When pointer focus is active, as you move the pointer across the display. the focus changes from window to window based on the location of the pointer, often a desirable feature. However, if focusAutoRaise is still true, each time the pointer moves into a window, the window will be moved to the front of the display. Simply moving the pointer across a screenful of windows can create a distracting shuffling effect! If you set the focus policy to pointer, we suggest you also set focusAutoRaise to false, as in the following example:

Mwm*focusAutoRaise:   false

Since an application name is omitted from this resource specification, it applies to all clients. To change the behavior only for the class of xterm windows, you could specify:

Mwm*XTerm*focusAutoRaise:   false

Of course, suppressing focusAutoRaise with pointer focus is just our preference. You may want to experiment a while to see how you like working with it.

Setting the Focus Policy

The most common resource users will probably want to set controls mwm’s keyboard focus policy. By default, mwm has explicit (or click-to-type) focus, which is set using the following resource:

Mwm*keyboardFocusPolicy:   explicit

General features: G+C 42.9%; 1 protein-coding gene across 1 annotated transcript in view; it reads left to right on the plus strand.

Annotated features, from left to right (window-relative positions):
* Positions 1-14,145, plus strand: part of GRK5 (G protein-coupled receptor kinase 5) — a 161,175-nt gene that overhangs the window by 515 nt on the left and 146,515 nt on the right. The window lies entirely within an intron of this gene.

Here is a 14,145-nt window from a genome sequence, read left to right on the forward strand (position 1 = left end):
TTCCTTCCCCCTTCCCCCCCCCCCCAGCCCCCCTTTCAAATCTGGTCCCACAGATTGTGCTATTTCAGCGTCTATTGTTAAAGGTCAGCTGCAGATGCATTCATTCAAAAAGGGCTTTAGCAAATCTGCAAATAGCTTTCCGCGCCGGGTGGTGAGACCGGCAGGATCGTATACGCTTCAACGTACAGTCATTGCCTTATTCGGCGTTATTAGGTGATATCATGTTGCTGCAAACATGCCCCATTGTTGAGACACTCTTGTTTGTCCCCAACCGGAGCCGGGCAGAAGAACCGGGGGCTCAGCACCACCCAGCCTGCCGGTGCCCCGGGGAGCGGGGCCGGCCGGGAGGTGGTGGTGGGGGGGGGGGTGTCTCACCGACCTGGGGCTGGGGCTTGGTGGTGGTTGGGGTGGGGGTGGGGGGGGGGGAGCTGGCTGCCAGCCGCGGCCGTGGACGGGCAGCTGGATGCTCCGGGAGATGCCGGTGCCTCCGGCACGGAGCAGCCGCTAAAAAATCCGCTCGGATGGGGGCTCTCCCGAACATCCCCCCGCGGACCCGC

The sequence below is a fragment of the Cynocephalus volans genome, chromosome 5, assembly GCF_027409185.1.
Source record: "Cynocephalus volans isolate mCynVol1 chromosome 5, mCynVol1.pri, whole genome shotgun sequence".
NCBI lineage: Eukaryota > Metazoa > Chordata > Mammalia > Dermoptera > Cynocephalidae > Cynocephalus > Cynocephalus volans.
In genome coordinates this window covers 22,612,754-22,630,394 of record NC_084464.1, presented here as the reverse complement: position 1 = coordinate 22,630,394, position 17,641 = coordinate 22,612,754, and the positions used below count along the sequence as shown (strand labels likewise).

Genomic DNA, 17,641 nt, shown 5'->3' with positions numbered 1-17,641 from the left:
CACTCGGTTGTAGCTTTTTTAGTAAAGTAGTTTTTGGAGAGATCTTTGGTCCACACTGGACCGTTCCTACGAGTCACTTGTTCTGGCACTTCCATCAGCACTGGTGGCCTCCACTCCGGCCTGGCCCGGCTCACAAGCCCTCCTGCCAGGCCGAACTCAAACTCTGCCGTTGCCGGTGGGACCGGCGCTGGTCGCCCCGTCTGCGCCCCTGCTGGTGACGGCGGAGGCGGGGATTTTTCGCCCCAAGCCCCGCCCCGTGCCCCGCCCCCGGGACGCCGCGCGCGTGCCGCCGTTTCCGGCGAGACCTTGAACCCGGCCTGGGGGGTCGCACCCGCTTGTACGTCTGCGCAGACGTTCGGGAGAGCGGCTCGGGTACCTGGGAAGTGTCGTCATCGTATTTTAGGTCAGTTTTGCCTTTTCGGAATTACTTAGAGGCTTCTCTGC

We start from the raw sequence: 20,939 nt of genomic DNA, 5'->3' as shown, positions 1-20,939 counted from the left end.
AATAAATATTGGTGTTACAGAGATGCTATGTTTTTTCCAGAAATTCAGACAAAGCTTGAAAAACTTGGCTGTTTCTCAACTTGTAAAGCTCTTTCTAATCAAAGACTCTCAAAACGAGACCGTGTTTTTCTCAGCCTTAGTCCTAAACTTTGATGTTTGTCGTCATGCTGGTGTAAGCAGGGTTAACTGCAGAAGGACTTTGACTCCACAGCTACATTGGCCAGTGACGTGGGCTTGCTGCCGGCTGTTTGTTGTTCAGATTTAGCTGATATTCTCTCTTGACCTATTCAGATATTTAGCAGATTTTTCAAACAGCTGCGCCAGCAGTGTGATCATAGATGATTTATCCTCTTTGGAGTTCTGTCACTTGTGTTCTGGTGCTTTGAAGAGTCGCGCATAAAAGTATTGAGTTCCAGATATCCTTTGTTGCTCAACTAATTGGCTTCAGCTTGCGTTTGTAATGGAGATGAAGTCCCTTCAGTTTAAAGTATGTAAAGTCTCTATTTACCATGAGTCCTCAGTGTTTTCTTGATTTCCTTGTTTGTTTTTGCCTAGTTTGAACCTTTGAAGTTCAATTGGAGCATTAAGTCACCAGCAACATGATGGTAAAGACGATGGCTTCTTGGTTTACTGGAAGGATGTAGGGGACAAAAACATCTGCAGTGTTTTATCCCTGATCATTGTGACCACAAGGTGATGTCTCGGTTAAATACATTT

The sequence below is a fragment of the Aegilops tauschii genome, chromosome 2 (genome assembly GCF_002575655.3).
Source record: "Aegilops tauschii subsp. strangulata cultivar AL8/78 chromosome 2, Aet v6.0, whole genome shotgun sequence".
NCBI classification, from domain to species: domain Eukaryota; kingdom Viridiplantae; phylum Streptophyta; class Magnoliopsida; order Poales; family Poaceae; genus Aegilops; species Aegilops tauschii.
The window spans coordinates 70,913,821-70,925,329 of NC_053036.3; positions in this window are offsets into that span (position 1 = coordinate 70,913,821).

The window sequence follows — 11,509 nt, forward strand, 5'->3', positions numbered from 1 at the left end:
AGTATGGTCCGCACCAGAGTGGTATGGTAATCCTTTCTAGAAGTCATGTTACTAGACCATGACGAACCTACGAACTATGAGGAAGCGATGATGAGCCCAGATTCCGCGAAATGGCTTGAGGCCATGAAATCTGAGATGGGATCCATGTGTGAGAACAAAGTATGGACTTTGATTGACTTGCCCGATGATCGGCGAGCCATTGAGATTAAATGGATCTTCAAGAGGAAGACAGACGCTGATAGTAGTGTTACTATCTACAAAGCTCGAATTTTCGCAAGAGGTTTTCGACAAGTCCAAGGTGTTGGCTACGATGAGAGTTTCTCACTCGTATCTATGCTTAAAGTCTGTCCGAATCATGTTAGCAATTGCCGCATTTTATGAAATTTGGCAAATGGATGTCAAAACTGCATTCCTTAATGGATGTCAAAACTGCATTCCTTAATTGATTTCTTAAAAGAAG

To change the keyboard focus policy from explicit to pointer focus (that is, focus follows the movement of the pointer), enter the following line in your .Xresources file:

Mwm*keyboardFocusPolicy:   pointer
Using an Icon Box

One of the most interesting (and desirable) features mwm can provide is a window in which icons can be organized on the display. This window is known as an icon box, and is pictured in Figure C-15 below.

images

Figure C-15. An icon box

As we’ll see, in addition to organizing icons neatly on the display, the icon box also provides a few window manipulation functions.

You can set up mwm to provide an icon box automatically by specifying the following resource in your .Xresources file:

Mwm*useIconBox:   true

If this resource is included in your .Xresources file (and the resources have been loaded as described in Chapter 9, Setting Resources), mwm will provide an icon box when it is started (or restarted). Other resources can be used to customize the size, appearance and location of the icon box, as well as the window’s title. By default, the icon box is six icons wide by one icon high (the size of individual icons depends on other mwm resources) and is located in the lower left hand comer of the display.

The horizontal and vertical scrollbars within the icon box suggest a significant, albeit non- obvious, feature. Icons can extend beyond the visible bounds of the icon box. If more than six icons are present in the default size box, you can view them using the scrollbars. (See Chapter 4, The xterm Terminal Emulator, for instructions on using scrollbars.) Keep in mind that if icons do extend beyond the visible bounds of the box, the appearance of the scrollbars will indicate it.